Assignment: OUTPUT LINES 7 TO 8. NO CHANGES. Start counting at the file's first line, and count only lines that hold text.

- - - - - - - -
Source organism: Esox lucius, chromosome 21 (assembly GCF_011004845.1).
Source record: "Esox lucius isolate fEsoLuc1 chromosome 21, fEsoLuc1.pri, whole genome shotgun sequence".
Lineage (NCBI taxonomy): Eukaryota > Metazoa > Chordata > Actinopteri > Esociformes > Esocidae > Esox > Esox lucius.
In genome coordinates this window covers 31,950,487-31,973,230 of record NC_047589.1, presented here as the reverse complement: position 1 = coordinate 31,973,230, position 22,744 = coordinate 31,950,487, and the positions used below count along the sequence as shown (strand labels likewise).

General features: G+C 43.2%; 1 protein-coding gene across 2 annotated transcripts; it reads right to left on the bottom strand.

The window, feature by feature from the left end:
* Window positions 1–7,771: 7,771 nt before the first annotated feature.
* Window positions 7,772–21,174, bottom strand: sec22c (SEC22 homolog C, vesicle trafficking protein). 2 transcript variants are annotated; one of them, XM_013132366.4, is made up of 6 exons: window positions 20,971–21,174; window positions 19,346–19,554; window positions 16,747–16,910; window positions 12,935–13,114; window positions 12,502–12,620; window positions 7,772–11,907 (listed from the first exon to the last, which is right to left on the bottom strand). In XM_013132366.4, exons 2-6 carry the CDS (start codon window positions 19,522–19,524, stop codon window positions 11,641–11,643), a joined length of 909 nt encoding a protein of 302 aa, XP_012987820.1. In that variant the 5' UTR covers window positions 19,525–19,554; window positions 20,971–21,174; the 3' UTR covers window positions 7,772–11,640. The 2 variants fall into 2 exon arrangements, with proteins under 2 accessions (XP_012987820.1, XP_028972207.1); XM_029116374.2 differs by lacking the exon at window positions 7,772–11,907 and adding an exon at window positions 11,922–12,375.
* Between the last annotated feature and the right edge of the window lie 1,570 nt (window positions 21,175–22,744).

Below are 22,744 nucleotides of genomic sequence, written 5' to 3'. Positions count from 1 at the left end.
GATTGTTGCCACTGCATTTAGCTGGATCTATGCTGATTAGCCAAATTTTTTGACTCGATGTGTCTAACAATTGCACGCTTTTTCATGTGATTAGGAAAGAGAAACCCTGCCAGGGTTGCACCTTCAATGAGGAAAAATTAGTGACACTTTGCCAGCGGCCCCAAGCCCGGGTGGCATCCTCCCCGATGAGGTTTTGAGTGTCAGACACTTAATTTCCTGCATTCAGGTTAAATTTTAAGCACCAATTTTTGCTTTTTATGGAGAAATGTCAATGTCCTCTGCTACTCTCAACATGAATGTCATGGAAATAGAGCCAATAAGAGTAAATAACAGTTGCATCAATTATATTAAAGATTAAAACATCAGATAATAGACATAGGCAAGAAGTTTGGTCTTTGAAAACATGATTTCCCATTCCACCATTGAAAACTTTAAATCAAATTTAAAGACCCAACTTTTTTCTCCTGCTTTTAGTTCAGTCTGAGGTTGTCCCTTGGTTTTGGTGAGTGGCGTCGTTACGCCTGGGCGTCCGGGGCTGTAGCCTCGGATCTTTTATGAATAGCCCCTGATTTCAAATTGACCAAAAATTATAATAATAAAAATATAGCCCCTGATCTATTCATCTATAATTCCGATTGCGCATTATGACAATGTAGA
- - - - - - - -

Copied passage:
* Window positions 1–7,771: 7,771 nt before the first annotated feature.
* Window positions 7,772–21,174, bottom strand: sec22c (SEC22 homolog C, vesicle trafficking protein). 2 transcript variants are annotated; one of them, XM_013132366.4, is made up of 6 exons: window positions 20,971–21,174; window positions 19,346–19,554; window positions 16,747–16,910; window positions 12,935–13,114; window positions 12,502–12,620; window positions 7,772–11,907 (listed from the first exon to the last, which is right to left on the bottom strand). In XM_013132366.4, exons 2-6 carry the CDS (start codon window positions 19,522–19,524, stop codon window positions 11,641–11,643), a joined length of 909 nt encoding a protein of 302 aa, XP_012987820.1. In that variant the 5' UTR covers window positions 19,525–19,554; window positions 20,971–21,174; the 3' UTR covers window positions 7,772–11,640. The 2 variants fall into 2 exon arrangements, with proteins under 2 accessions (XP_012987820.1, XP_028972207.1); XM_029116374.2 differs by lacking the exon at window positions 7,772–11,907 and adding an exon at window positions 11,922–12,375.